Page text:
a regular epidemic of confessing during 1840-1 841. His brother
ll~adc one. IIis brother-in-law, Pastor E. G. \Y. Keyl, made a lengthy
one. Pastor C. H. Loebcr also inade a rather long confession, which
he called "Renunciation of Stephanism." Pastor Ernst Rdoritz Buer-
su tells us that h e made three sincere and lengthy confessions in
three different meetings. Candidate Theodore Brohnl felt the urge
to writc a confession. This was followed b.cl a clocument of Magister
\\ egc, in \vI~icll he is said to have been guilt! of gross exaggeration.
EI.E~-! elerginan l ~ ~ a s confessing, except C. F. \V. \Valther.
\Vhy didn't IValther want to confess? Why didn't he want
to join his fellow pastors in making a clean breast in a common
co~~fession? Didn't he have anything to confess? First, he did not
bclicve in a common confession, because a common confession
~ ~ o u l d have to say that they were all guilty. I t would distort the
facts. I-le knew that many men had joined the colony more or less
innocently. Why, he asked, should the innocent man be put i n the
same category with a man who was Stephan's secretary?
Furthermore, many of the people who wrote confessions con-
fessed things which were not sinful in themselves. \Valther was
particularly opposed to making certain acts sinful which wl
sinful. He called it "Sundenmacherei." The whole con(
Law and Gospel came into play. Walther by this time ws
shadowing his future stand on the Law and GospeI.
When all is said and done we have to remember the st-
Walther at that particular moment. Walther had been an ea
ly zealous Stephanite in Saxony. His rabid Stephanism had
hinl into endless trouble with both the civil and ecclesiastic
thorities in Saxony. He had repeated rows with his teac
Brauensdorf. He had a tiff with the school officials because hl
bornly refused to introduce certain new textbooks. Furthe:
he had broken up several homes by insisting that the wife, '
Christian" (Stephanite), would have to leave her husbanc
"follow Christ to America." Furthermore, C. F. W. Walthc
been guilty of "kidnappingH his niece and nephew, Theodor
Marie Schubert. The warrants for his arrest arrived one da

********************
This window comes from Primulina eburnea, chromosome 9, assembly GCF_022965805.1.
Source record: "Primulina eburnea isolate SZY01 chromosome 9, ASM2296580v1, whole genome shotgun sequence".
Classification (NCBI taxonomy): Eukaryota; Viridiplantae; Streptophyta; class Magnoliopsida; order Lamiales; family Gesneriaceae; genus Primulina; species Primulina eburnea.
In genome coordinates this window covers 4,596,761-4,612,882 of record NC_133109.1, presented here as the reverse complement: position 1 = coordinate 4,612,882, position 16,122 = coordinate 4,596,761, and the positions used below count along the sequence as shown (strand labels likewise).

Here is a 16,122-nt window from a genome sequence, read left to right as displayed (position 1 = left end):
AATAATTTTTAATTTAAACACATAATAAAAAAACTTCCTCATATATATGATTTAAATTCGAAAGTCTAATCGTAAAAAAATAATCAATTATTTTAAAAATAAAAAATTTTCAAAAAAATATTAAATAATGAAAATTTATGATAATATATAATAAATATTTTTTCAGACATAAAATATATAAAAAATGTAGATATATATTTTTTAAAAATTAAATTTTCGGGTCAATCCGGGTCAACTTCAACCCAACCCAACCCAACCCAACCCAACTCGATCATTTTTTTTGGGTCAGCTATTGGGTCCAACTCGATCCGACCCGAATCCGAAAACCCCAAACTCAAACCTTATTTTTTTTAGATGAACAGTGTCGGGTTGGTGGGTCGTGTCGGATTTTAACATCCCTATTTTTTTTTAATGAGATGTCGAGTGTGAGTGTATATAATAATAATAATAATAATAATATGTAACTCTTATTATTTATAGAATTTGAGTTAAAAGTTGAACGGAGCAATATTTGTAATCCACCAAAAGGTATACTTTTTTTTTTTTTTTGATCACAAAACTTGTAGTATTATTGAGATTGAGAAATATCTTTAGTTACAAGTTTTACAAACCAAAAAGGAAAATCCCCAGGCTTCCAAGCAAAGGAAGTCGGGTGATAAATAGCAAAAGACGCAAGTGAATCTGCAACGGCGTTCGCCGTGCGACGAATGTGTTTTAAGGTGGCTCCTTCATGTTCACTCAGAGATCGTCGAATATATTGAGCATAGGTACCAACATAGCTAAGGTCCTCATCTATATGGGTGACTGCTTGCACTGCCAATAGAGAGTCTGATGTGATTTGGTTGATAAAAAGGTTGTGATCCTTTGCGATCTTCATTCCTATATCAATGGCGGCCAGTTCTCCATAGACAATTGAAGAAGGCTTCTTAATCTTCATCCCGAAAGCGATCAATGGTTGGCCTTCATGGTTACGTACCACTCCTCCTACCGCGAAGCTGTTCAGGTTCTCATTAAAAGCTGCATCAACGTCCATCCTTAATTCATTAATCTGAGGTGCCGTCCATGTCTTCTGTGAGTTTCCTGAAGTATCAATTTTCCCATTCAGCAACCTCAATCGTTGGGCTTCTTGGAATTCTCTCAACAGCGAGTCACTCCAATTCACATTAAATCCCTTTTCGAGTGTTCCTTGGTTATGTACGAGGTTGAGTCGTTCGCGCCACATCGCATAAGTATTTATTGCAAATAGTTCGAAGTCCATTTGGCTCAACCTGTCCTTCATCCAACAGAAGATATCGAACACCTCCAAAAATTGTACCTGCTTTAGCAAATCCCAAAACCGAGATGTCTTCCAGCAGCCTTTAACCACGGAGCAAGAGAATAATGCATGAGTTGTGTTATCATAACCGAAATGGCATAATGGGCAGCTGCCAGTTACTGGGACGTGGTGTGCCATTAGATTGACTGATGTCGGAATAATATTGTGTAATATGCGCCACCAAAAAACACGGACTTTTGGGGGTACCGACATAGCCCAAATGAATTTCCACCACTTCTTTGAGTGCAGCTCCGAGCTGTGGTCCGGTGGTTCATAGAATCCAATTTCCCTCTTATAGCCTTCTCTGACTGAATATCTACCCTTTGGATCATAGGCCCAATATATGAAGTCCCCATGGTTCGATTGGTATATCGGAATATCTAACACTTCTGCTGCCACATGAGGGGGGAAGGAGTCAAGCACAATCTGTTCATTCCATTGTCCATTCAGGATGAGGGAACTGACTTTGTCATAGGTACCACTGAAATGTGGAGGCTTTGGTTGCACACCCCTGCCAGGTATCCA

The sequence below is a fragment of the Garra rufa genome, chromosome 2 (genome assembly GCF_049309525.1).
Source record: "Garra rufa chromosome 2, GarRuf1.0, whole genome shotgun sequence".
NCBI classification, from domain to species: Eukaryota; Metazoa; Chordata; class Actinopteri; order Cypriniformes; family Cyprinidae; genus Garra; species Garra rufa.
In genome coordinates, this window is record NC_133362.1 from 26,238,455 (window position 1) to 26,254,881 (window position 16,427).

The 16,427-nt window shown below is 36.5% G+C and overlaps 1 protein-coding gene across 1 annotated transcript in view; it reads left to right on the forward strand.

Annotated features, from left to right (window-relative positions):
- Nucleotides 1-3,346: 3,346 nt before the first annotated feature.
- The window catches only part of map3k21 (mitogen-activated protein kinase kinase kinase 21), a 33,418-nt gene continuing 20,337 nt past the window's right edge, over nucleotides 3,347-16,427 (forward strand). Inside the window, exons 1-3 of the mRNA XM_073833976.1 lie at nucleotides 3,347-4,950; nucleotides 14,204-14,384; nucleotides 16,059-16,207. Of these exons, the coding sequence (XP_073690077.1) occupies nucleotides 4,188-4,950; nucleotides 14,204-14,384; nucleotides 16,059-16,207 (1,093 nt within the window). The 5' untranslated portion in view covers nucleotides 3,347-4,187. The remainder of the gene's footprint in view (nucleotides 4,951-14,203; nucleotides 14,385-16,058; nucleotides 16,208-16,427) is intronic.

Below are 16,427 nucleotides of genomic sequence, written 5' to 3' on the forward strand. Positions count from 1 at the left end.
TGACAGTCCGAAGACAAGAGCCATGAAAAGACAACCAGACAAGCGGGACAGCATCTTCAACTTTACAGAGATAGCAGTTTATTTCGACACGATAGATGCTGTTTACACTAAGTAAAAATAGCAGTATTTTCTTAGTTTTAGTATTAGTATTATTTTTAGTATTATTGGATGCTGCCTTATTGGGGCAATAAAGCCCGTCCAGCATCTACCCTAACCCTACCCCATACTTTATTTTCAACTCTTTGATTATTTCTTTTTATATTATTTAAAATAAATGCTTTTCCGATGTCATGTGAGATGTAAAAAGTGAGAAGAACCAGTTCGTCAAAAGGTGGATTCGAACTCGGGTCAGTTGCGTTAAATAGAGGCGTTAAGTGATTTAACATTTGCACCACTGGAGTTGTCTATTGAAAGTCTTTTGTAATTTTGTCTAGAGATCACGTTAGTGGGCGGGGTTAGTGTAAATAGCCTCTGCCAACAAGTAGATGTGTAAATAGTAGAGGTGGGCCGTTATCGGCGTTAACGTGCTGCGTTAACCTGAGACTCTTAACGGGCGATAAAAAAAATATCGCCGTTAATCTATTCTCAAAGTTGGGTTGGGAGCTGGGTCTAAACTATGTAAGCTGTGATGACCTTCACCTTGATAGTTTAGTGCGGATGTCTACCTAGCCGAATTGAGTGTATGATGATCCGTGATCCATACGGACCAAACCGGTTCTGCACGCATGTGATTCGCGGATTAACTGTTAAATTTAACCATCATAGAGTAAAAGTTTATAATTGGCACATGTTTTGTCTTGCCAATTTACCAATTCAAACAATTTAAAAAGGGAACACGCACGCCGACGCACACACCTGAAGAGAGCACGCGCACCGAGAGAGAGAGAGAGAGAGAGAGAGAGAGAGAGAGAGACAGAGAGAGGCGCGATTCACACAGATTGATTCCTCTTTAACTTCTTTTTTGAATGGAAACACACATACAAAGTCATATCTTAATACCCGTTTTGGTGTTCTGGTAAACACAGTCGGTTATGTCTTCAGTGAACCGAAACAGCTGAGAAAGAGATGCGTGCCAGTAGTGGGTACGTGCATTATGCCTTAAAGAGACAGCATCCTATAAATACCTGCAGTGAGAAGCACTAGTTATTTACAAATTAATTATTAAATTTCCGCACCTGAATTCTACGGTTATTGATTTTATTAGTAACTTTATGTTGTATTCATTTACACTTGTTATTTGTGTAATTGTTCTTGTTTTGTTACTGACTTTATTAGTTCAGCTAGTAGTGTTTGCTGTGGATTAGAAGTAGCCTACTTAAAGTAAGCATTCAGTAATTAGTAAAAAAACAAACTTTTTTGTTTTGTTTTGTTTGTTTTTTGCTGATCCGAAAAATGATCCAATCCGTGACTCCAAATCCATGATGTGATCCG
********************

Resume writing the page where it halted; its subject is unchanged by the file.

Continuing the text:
at Urenlerhavcn when the colony Icft Germany. He had hur
left, getting pernlission to sail on the first boat, the Johann (
In addition to this, Walther's release from his former I
was not entirely clean. While he received a formal release fro]
consistory, his obstreperous behavior as a Stephanite preventec
from securing an entirely clean release. The confessions im
that the enligration was sinful and that they would have to rl
to their homeland. The possibility of a return to Germany
rather distasteful to the youi~g pastor. Consequently, C. F
Walther refused to join the parade of confessors.
Finally, a public debate on the questions which hacl all
disrupted thc colony was set for April 15 and 20, 184 1, a t A
burg, Perry County, Missouri. To what extent Walther prorr
the rising claillor for a full and free public debate of all the it
invol~red in the lay-clerical controversy cannot be ascertained
any degree of certainty from the documents a t hand; but we do k
that lle hacl been sweating over the problenls of the colony for r
than tn7o pears.
This public debate is a definite milestone in that i t mar
turlliilg point in the development of church polity in the colt
At all events, from that t i n~e on the colonists knew where they w
headed. I\'hetller it was really the "Easter Day" of the bedev
Carl Fcrdinand Wilhelm Walther, Churchman 29
atus of 1
'a real ,
d and '
~ e o r g ,
as one of the participants, the exuberant Schieferdecker,
later called it, may be questioned. This much is certain: it helped
to clarify the people's thinking. It catapulted C. F. W. Walther
into a p~sitioll of promineilt c l~urchmanshi~.
\vho were the debaters? Walther, of course, was the chief
leader 017 the clerical side. Frarlz Marbach, a lawyer, was beyond
a doubt the most able of the lay leaders. Marbach was concerned
with the moral aspects of the problem in his discussions. Hc had
dralvn a number of counter theses with which he hoped to destroy
the propositions which Walther had set forth. Hc attacked the
pmblclll negatively. His first question was, "What is a false church?"
Ele offcrs a threefold definition in answer. A false church is cvery
cIlurch which is not the true orthodox church; it is cvery church
l\-hicl~ has been adulterated, but which has not entirely lost the
foulldation of thc true church which is Jesus Christ; and finally,
hlarbach said, "A false church in the most eminent sense is a group
of people who have not been called by means of the true Word to
the true Christ, but by means of the false word to a false Christ."
This latter definition of a false church is the one which Rllarbach
applies to their colony. The conclusions which he draws from his
various definitions of a false church show how coinpletely he is
caught in the idea that their problem is a moral one. To apply the
word "church" to an organization that is built upon something that